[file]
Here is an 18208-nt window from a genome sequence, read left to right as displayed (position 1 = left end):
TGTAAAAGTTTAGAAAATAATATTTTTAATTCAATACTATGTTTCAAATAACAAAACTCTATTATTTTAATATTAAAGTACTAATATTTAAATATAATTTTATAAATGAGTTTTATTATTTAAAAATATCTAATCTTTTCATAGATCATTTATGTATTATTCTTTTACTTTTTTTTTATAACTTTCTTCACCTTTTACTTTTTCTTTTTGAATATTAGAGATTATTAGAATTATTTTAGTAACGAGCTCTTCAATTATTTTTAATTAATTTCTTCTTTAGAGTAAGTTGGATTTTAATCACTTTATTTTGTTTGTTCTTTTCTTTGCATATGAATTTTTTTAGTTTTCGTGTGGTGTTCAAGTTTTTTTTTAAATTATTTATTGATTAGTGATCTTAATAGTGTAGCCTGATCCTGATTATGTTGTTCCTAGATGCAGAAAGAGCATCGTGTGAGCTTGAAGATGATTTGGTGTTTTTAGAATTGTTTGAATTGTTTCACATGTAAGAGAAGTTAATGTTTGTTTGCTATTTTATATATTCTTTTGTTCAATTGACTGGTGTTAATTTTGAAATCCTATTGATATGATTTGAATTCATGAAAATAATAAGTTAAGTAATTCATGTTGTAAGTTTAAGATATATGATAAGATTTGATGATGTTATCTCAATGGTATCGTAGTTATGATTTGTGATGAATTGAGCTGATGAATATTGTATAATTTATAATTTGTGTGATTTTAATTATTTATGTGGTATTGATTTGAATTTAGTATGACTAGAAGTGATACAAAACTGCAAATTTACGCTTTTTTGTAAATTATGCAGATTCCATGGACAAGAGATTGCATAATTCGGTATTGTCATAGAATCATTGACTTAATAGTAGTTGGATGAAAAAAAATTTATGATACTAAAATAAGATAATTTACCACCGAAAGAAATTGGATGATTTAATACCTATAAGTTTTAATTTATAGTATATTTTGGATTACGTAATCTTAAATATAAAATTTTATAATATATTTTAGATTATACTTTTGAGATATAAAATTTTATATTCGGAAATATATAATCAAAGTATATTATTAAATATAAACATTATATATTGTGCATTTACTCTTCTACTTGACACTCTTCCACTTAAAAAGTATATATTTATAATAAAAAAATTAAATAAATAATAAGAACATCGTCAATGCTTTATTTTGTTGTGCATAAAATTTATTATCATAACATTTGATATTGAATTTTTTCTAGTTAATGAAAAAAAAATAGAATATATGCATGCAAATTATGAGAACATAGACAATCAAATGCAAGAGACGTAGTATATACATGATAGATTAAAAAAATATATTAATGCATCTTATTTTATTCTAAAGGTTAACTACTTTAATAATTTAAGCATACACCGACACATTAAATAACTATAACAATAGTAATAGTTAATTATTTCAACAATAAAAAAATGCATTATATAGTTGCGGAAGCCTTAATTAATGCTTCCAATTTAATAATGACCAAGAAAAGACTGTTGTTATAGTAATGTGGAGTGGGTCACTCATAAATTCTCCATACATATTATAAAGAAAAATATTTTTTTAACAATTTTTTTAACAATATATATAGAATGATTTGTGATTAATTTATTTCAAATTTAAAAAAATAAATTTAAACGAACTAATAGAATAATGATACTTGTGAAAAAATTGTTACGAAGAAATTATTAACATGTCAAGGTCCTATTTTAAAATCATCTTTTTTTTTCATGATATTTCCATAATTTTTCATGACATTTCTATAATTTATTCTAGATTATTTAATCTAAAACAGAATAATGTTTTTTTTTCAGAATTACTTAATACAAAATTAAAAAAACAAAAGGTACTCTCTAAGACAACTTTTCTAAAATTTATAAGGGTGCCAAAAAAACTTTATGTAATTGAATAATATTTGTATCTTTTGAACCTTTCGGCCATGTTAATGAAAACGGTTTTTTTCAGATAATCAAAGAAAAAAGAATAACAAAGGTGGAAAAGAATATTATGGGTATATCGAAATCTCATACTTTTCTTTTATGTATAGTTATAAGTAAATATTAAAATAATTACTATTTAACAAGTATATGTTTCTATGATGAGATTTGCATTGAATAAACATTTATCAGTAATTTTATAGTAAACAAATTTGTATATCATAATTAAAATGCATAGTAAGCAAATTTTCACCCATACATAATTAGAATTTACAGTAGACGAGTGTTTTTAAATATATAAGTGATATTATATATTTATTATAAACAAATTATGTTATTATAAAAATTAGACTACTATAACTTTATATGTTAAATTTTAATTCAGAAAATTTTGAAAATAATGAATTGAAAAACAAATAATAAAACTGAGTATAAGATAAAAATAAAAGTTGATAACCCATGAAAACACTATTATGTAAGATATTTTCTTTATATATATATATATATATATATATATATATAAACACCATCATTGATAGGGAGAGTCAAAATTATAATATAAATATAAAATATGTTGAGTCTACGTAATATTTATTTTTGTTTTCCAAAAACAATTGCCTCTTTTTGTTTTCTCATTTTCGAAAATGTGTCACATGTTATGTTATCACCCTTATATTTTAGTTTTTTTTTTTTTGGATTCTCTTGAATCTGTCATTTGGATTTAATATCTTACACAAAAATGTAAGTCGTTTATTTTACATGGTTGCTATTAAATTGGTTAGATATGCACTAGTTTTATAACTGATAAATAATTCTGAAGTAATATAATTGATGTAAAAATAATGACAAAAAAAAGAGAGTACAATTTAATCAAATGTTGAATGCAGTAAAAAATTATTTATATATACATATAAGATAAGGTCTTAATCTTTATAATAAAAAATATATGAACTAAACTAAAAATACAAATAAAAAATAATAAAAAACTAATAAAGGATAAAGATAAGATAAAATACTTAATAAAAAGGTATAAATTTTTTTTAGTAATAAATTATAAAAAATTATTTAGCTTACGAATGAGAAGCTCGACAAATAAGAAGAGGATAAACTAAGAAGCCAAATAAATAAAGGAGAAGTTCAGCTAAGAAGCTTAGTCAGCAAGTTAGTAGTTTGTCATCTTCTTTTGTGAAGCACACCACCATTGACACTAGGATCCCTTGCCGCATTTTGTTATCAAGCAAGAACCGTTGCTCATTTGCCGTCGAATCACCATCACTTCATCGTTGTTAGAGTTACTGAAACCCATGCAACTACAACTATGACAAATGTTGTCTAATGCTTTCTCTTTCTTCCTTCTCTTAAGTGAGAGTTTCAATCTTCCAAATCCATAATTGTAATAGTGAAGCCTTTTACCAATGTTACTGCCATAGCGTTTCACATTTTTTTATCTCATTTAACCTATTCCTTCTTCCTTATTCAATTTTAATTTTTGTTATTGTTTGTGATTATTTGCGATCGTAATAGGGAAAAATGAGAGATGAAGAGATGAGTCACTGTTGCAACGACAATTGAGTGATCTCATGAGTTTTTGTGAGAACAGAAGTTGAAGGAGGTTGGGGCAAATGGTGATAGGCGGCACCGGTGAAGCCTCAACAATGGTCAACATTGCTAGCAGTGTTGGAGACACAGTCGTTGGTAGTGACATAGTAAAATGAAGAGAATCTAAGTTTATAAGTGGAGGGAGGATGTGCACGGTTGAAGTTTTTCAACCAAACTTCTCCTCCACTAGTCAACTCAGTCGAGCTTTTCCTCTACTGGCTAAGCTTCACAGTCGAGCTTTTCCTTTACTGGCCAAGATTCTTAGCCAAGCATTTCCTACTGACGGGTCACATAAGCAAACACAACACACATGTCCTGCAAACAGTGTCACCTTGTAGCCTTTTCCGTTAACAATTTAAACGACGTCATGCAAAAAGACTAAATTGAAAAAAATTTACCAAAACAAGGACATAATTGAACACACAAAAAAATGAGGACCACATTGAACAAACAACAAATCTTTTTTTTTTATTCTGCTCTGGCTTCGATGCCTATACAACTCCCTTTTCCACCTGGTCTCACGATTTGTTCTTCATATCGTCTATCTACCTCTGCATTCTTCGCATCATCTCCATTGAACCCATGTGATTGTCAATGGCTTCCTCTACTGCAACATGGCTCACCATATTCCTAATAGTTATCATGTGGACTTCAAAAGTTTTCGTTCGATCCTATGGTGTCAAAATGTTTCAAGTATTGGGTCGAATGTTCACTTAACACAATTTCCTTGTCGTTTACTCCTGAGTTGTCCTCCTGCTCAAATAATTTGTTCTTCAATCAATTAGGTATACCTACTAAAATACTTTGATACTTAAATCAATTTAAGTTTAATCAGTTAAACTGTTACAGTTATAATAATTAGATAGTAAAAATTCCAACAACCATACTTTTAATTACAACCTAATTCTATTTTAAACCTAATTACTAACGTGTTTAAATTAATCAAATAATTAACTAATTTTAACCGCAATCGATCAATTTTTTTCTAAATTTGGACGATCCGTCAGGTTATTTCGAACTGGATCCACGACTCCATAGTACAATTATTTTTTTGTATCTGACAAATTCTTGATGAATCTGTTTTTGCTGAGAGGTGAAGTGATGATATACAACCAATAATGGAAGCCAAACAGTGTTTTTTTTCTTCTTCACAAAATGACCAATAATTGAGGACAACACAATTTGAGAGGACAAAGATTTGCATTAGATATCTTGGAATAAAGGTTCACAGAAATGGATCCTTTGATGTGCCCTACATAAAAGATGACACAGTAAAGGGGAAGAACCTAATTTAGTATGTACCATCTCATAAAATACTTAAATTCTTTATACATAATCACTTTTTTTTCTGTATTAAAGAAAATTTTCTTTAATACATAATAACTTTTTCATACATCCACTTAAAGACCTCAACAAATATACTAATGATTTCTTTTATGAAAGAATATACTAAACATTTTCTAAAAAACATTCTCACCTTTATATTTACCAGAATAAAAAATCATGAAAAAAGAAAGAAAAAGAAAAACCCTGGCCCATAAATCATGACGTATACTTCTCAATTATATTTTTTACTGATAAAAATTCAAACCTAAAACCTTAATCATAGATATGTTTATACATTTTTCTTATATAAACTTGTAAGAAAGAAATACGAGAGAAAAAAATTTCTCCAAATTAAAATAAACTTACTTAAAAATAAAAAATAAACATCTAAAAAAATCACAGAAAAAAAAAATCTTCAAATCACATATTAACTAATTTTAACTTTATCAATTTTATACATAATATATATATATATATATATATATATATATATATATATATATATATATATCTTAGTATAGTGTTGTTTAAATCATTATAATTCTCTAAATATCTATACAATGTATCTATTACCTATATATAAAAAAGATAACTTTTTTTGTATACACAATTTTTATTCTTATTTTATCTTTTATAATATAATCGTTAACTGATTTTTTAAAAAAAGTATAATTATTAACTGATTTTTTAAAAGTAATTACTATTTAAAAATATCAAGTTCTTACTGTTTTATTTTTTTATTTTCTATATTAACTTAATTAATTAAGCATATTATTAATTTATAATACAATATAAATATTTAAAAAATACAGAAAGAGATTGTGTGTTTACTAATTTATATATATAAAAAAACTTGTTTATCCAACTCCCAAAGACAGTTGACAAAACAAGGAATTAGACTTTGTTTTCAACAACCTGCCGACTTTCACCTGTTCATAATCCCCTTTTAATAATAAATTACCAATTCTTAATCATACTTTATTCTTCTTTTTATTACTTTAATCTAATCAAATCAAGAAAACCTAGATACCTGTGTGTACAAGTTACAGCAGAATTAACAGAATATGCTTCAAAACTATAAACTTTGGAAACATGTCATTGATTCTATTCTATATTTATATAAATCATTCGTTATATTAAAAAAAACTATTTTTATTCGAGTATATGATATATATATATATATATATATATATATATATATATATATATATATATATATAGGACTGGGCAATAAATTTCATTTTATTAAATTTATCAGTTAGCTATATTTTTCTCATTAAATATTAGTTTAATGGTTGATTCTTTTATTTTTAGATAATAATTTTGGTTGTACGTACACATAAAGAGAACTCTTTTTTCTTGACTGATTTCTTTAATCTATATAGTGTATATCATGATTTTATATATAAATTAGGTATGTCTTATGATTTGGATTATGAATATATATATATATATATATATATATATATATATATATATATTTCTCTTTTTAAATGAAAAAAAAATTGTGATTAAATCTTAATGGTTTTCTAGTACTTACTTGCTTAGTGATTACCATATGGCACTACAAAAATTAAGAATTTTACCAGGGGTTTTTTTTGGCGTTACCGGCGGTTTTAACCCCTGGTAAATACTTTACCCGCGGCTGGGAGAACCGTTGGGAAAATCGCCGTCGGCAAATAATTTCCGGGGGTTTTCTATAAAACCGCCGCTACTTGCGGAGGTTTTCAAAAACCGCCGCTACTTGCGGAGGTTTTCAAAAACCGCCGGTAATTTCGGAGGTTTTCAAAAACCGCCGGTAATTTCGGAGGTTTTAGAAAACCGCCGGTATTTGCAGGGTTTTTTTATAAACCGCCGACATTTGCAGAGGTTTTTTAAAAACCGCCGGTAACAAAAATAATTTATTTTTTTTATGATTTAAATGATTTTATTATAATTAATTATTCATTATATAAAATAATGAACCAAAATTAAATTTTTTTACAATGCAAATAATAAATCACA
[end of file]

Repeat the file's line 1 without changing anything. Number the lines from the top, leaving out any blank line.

Here is an 18208-nt window from a genome sequence, read left to right as displayed (position 1 = left end):